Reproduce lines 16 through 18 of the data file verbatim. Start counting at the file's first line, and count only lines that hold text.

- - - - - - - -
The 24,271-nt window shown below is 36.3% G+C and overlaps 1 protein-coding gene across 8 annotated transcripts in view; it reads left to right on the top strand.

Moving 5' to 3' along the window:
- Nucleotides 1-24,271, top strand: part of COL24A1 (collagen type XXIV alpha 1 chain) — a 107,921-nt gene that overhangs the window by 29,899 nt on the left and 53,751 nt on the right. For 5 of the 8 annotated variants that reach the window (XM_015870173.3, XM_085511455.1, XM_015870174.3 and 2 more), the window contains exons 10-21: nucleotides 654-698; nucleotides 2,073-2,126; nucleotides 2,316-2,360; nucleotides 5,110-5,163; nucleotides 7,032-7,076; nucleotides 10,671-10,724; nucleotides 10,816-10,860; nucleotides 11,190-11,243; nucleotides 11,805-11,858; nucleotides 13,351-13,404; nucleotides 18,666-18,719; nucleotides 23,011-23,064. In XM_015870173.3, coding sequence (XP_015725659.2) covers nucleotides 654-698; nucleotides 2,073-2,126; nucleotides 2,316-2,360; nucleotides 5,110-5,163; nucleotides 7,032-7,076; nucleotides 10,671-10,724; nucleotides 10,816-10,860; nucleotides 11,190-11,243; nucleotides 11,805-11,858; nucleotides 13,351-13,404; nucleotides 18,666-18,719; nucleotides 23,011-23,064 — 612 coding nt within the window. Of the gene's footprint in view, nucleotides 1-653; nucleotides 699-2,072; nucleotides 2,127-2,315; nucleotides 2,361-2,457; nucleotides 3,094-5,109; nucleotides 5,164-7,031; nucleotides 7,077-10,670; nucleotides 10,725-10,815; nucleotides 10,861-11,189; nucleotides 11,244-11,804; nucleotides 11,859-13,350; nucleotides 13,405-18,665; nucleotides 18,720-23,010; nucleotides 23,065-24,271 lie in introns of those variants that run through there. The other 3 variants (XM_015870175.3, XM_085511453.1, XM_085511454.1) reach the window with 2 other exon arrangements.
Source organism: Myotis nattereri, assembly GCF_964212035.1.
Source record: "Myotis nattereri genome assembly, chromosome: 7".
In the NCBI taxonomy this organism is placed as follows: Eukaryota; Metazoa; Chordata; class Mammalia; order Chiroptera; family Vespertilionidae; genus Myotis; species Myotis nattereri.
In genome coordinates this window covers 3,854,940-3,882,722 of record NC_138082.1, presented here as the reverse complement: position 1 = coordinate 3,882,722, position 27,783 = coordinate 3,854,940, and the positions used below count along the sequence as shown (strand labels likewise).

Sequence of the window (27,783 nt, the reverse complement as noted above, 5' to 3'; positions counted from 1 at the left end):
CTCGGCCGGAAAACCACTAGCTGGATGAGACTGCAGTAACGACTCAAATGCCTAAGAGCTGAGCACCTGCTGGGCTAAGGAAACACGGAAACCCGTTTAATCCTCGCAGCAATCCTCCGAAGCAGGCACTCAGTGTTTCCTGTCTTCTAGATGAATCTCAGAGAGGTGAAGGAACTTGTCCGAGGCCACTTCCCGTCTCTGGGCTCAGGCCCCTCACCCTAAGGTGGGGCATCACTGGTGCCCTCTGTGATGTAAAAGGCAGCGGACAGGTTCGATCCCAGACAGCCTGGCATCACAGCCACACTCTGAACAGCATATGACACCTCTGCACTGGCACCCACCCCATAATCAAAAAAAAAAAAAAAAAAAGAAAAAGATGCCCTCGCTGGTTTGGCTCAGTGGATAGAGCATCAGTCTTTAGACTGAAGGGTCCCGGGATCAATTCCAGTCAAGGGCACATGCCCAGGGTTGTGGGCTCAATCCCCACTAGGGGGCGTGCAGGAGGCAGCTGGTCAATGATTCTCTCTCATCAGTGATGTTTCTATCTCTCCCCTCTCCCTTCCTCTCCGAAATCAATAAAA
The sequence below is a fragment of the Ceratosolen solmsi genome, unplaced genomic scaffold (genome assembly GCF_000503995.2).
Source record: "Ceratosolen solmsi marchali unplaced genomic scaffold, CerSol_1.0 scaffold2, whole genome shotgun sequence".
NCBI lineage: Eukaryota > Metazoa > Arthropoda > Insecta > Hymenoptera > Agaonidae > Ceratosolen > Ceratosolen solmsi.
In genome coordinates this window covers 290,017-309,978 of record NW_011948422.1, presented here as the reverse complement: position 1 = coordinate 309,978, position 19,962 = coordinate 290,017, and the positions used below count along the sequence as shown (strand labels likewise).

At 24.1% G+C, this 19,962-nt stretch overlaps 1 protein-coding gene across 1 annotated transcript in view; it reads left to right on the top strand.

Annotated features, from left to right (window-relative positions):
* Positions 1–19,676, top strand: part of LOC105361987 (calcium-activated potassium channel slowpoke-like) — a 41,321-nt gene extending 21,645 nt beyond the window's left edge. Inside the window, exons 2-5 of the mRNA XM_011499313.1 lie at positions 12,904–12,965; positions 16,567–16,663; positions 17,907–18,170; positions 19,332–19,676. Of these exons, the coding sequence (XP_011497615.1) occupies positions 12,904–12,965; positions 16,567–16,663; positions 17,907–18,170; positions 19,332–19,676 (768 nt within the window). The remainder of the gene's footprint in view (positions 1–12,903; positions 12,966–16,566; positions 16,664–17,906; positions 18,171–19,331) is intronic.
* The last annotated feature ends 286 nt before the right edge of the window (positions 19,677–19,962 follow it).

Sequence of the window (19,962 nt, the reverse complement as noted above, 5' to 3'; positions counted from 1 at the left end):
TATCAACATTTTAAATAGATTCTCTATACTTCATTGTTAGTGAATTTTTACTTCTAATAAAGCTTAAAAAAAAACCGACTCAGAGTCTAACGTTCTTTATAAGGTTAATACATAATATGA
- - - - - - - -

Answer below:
* Positions 1–19,676, top strand: part of LOC105361987 (calcium-activated potassium channel slowpoke-like) — a 41,321-nt gene extending 21,645 nt beyond the window's left edge. Inside the window, exons 2-5 of the mRNA XM_011499313.1 lie at positions 12,904–12,965; positions 16,567–16,663; positions 17,907–18,170; positions 19,332–19,676. Of these exons, the coding sequence (XP_011497615.1) occupies positions 12,904–12,965; positions 16,567–16,663; positions 17,907–18,170; positions 19,332–19,676 (768 nt within the window). The remainder of the gene's footprint in view (positions 1–12,903; positions 12,966–16,566; positions 16,664–17,906; positions 18,171–19,331) is intronic.
* The last annotated feature ends 286 nt before the right edge of the window (positions 19,677–19,962 follow it).

Sequence of the window (19,962 nt, the reverse complement as noted above, 5' to 3'; positions counted from 1 at the left end):